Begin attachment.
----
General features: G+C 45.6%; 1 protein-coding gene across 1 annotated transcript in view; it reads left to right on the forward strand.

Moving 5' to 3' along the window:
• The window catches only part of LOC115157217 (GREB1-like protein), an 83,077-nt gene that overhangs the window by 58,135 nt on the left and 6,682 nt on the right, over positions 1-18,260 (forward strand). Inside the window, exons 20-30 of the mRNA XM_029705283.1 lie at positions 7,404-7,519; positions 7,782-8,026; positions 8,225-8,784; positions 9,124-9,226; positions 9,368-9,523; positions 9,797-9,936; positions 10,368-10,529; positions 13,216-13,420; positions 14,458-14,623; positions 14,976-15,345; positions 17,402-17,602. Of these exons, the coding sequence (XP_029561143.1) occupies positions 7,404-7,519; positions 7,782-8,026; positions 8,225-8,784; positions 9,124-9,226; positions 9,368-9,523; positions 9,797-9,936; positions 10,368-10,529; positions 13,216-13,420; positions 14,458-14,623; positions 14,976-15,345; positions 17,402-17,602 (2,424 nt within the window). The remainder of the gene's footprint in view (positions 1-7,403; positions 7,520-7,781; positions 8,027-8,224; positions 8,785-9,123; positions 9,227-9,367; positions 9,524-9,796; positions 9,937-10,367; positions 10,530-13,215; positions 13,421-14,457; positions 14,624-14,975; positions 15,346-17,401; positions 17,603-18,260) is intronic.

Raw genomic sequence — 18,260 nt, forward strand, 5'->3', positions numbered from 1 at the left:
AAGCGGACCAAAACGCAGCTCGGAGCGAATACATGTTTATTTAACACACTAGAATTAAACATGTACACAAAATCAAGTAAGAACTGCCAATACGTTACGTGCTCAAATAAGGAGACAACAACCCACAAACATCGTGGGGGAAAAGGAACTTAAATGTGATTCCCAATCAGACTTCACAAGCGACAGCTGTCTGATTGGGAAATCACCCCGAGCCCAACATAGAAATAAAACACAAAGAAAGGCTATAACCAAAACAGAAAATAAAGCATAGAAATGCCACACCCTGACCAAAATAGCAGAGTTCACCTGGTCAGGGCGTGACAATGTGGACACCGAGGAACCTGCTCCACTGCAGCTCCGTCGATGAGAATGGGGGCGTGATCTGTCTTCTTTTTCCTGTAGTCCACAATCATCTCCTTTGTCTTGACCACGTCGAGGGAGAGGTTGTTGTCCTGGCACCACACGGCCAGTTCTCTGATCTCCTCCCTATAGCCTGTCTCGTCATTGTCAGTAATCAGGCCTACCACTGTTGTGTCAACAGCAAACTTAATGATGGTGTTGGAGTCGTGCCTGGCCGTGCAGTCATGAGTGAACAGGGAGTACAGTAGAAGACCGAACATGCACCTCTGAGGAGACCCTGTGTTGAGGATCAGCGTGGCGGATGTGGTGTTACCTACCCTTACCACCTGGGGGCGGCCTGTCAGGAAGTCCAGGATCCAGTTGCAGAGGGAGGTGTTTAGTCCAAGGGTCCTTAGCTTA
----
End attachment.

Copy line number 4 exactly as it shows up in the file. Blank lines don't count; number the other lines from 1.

Raw genomic sequence — 18,260 nt, forward strand, 5'->3', positions numbered from 1 at the left: